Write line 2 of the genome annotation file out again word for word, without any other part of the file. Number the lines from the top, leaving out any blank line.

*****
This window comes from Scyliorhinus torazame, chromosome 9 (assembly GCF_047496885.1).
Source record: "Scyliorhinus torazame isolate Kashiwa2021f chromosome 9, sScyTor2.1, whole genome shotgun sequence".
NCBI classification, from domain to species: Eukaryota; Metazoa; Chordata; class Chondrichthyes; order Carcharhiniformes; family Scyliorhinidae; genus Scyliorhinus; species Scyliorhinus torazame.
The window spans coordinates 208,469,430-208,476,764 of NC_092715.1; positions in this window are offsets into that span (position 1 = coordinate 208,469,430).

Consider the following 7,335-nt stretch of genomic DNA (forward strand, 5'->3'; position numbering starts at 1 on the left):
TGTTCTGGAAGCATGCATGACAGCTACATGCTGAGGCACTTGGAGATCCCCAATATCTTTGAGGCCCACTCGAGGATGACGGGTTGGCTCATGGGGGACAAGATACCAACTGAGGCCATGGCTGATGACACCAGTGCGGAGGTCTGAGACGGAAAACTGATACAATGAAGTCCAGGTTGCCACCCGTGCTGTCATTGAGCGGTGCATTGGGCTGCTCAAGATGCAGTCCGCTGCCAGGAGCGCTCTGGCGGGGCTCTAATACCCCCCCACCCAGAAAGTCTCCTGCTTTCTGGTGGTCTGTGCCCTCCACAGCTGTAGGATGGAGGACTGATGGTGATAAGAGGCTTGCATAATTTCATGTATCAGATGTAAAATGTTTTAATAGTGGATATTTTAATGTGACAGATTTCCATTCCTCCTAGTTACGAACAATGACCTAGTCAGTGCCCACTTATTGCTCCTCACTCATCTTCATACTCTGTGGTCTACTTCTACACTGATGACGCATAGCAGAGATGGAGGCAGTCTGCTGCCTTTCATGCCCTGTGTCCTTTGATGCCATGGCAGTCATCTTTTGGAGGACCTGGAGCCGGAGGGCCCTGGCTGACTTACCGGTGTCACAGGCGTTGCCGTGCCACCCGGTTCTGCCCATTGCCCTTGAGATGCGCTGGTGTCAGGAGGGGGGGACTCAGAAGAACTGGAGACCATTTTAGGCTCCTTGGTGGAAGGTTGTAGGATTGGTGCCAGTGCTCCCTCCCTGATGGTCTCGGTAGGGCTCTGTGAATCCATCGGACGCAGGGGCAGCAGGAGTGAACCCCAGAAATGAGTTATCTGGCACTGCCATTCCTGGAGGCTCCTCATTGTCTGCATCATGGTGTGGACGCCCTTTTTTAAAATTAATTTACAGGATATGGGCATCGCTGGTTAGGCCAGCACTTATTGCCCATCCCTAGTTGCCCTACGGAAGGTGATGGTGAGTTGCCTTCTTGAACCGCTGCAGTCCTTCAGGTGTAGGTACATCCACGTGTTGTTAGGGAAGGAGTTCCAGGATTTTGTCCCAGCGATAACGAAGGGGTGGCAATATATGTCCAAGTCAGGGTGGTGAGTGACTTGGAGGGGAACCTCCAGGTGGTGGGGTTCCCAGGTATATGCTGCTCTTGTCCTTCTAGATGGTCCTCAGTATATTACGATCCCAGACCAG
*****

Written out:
Source record: "Scyliorhinus torazame isolate Kashiwa2021f chromosome 9, sScyTor2.1, whole genome shotgun sequence".